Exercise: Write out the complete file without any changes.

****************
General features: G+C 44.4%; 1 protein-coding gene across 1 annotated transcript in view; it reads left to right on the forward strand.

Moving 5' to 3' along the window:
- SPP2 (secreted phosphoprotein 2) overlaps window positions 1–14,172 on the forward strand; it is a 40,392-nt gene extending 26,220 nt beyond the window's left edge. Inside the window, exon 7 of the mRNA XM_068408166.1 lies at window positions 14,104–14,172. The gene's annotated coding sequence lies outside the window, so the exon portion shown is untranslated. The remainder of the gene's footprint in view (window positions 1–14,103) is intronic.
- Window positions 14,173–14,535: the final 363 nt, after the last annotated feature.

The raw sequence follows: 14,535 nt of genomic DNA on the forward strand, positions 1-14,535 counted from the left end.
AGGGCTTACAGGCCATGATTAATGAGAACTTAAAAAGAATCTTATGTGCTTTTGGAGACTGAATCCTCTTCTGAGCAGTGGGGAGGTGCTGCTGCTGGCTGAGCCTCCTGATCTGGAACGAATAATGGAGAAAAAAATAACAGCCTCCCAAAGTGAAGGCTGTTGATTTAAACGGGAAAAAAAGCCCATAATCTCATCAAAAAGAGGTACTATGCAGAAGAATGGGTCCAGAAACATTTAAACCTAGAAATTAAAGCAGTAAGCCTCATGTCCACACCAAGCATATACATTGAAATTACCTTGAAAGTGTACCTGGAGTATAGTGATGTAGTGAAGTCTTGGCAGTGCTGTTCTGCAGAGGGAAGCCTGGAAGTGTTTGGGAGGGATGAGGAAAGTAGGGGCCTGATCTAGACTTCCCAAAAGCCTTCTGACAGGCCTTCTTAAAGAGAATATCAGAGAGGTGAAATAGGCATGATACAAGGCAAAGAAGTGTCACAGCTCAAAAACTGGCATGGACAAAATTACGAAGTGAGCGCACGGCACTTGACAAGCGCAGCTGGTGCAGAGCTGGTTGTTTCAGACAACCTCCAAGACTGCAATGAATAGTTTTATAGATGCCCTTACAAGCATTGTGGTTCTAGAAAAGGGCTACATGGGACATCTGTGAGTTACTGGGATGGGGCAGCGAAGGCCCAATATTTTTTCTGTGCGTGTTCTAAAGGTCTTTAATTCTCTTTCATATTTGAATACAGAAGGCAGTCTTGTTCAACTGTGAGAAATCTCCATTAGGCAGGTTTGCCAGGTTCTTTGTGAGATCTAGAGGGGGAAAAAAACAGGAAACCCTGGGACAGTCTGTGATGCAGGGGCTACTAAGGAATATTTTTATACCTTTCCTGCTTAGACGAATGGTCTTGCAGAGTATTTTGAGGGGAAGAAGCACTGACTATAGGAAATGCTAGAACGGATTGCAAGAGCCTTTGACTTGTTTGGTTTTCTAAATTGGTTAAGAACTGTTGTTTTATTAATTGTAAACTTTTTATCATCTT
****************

General features: G+C 44.4%; 1 protein-coding gene across 1 annotated transcript in view; it reads left to right on the forward strand.

Moving 5' to 3' along the window:
- SPP2 (secreted phosphoprotein 2) overlaps window positions 1–14,172 on the forward strand; it is a 40,392-nt gene extending 26,220 nt beyond the window's left edge. Inside the window, exon 7 of the mRNA XM_068408166.1 lies at window positions 14,104–14,172. The gene's annotated coding sequence lies outside the window, so the exon portion shown is untranslated. The remainder of the gene's footprint in view (window positions 1–14,103) is intronic.
- Window positions 14,173–14,535: the final 363 nt, after the last annotated feature.

The raw sequence follows: 14,535 nt of genomic DNA on the forward strand, positions 1-14,535 counted from the left end.
AGGGCTTACAGGCCATGATTAATGAGAACTTAAAAAGAATCTTATGTGCTTTTGGAGACTGAATCCTCTTCTGAGCAGTGGGGAGGTGCTGCTGCTGGCTGAGCCTCCTGATCTGGAACGAATAATGGAGAAAAAAATAACAGCCTCCCAAAGTGAAGGCTGTTGATTTAAACGGGAAAAAAAGCCCATAATCTCATCAAAAAGAGGTACTATGCAGAAGAATGGGTCCAGAAACATTTAAACCTAGAAATTAAAGCAGTAAGCCTCATGTCCACACCAAGCATATACATTGAAATTACCTTGAAAGTGTACCTGGAGTATAGTGATGTAGTGAAGTCTTGGCAGTGCTGTTCTGCAGAGGGAAGCCTGGAAGTGTTTGGGAGGGATGAGGAAAGTAGGGGCCTGATCTAGACTTCCCAAAAGCCTTCTGACAGGCCTTCTTAAAGAGAATATCAGAGAGGTGAAATAGGCATGATACAAGGCAAAGAAGTGTCACAGCTCAAAAACTGGCATGGACAAAATTACGAAGTGAGCGCACGGCACTTGACAAGCGCAGCTGGTGCAGAGCTGGTTGTTTCAGACAACCTCCAAGACTGCAATGAATAGTTTTATAGATGCCCTTACAAGCATTGTGGTTCTAGAAAAGGGCTACATGGGACATCTGTGAGTTACTGGGATGGGGCAGCGAAGGCCCAATATTTTTTCTGTGCGTGTTCTAAAGGTCTTTAATTCTCTTTCATATTTGAATACAGAAGGCAGTCTTGTTCAACTGTGAGAAATCTCCATTAGGCAGGTTTGCCAGGTTCTTTGTGAGATCTAGAGGGGGAAAAAAACAGGAAACCCTGGGACAGTCTGTGATGCAGGGGCTACTAAGGAATATTTTTATACCTTTCCTGCTTAGACGAATGGTCTTGCAGAGTATTTTGAGGGGAAGAAGCACTGACTATAGGAAATGCTAGAACGGATTGCAAGAGCCTTTGACTTGTTTGGTTTTCTAAATTGGTTAAGAACTGTTGTTTTATTAATTGTAAACTTTTTATCATCTT